The sweets industry is one of the particularly innovative industries and will once again in 2022 launch a wide variety of new products onto the market. In addition to the classic, traditional products that have been successful on the market for years, a row of alternatives with reduced sugar, fat and salt content, vegan, gluten and lactose-free products as well as further innovative products are already available today.
At the beginning of 2022, products with natural ingredients such as nuts, dried berries or sesame are on trend. Many manufacturers are betting on plant-based protein sources here. More and more products contain oats, pumpkin seeds, sunflower seeds, soya, lentils or pea proteins for instance. As in the previous years, products with a reduced sugar content are also among the product trends. Among the salty snacks, particularly nuts, nut and nut/fruit mixtures continue to be very trendy. The product ranges of more and more brands on the snack shelves are picking up on consumer-relevant aspects such as naturalness and convenience. As a rule, nuts and pulses are prepared for immediate consumption, i.e. roasted and salted/seasoned. But there is also a demand for unsalted and baked products.
Sustainability and climate protection are among the macrosocial trends, which the German sweets industry also makes a contribution to. The industry's sustainability efforts not only encompass new recipes, the use of certified raw materials and the production processes, but can also be observed in the packaging section. Many companies are testing more and more alternative packaging options or are increasing the share of recycled material in their secondary packaging.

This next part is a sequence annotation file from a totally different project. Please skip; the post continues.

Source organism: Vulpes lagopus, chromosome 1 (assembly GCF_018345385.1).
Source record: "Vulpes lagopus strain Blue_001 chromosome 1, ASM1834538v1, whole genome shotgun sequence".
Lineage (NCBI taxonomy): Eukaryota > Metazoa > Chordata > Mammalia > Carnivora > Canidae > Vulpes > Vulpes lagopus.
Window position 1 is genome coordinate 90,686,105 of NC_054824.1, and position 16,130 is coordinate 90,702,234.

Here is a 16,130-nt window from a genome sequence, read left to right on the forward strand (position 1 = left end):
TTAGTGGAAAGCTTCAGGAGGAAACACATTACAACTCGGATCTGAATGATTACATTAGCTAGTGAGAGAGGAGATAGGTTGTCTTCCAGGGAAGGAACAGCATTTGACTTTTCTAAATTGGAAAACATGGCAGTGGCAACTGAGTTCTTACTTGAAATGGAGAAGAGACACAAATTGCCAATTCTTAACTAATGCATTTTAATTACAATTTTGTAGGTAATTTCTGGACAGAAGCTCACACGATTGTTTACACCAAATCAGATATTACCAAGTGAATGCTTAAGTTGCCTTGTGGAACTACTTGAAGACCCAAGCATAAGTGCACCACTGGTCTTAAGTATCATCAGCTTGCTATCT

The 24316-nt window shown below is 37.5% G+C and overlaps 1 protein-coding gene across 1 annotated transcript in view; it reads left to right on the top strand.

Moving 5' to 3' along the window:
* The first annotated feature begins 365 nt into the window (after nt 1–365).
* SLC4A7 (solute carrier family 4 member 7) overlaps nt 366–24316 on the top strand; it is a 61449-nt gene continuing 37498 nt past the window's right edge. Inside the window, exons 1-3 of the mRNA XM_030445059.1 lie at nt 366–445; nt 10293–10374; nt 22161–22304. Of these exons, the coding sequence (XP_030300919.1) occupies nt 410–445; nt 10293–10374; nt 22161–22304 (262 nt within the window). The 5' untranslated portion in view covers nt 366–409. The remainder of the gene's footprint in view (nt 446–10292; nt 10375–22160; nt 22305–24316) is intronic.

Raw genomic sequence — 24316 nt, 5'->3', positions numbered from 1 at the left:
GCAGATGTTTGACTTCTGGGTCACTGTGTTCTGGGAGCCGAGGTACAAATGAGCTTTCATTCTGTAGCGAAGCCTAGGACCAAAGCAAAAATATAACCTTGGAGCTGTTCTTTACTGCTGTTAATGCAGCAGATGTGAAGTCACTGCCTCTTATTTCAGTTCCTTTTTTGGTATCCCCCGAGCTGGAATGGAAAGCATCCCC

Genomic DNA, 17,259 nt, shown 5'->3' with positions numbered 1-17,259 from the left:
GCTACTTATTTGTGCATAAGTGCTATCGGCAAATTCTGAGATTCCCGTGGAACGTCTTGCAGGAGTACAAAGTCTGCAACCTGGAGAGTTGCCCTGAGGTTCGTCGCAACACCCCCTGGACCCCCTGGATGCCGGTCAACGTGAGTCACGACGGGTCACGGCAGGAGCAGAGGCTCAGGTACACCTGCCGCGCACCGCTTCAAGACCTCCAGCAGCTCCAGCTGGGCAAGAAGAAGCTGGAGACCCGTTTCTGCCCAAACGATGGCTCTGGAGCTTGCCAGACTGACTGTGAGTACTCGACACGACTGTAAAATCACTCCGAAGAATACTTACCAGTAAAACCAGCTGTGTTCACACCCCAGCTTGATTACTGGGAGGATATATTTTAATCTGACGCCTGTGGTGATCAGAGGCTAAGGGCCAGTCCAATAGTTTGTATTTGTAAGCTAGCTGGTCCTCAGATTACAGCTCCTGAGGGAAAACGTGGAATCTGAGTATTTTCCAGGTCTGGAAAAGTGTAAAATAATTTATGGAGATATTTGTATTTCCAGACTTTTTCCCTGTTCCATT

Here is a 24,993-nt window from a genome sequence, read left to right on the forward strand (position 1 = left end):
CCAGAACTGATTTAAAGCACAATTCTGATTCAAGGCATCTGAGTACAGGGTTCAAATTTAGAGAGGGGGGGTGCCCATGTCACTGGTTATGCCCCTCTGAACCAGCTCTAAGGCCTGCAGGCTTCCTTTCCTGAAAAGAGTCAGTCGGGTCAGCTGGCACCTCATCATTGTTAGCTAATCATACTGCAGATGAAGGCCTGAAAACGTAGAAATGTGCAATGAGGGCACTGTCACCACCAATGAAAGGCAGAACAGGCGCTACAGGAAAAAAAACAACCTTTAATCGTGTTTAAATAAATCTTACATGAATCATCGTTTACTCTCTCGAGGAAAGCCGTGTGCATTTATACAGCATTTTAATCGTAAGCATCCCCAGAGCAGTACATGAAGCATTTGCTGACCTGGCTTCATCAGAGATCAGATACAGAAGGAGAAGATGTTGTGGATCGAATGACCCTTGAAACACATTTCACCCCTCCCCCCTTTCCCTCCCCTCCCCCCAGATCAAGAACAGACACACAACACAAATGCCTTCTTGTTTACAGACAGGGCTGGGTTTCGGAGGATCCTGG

The German sweets industry is showing strong commitment to sustainability
The use of raw materials certified according to sustainability standards in sweets and snacks has been intensively promoted by the German sweets industry for many years. This is especially true for cocoa, the key ingredient in chocolate. Certification is a significant component in the development of a sustainable cocoa sector. In 2020, the share of certified sustainable cocoa in sweets sold in Germany reached 77%. According to the BDSI’s first survey in the year 2011, this share amounted to only approx. 3%. The sweets industry is thus on an excellent course.
The same applies to the palm oil or palm kernel oil used for the production of sweets. 94% of the palm oil used in Germany’s sweets industry is already certified as sustainable. As such, the sector in Germany is playing a leading role.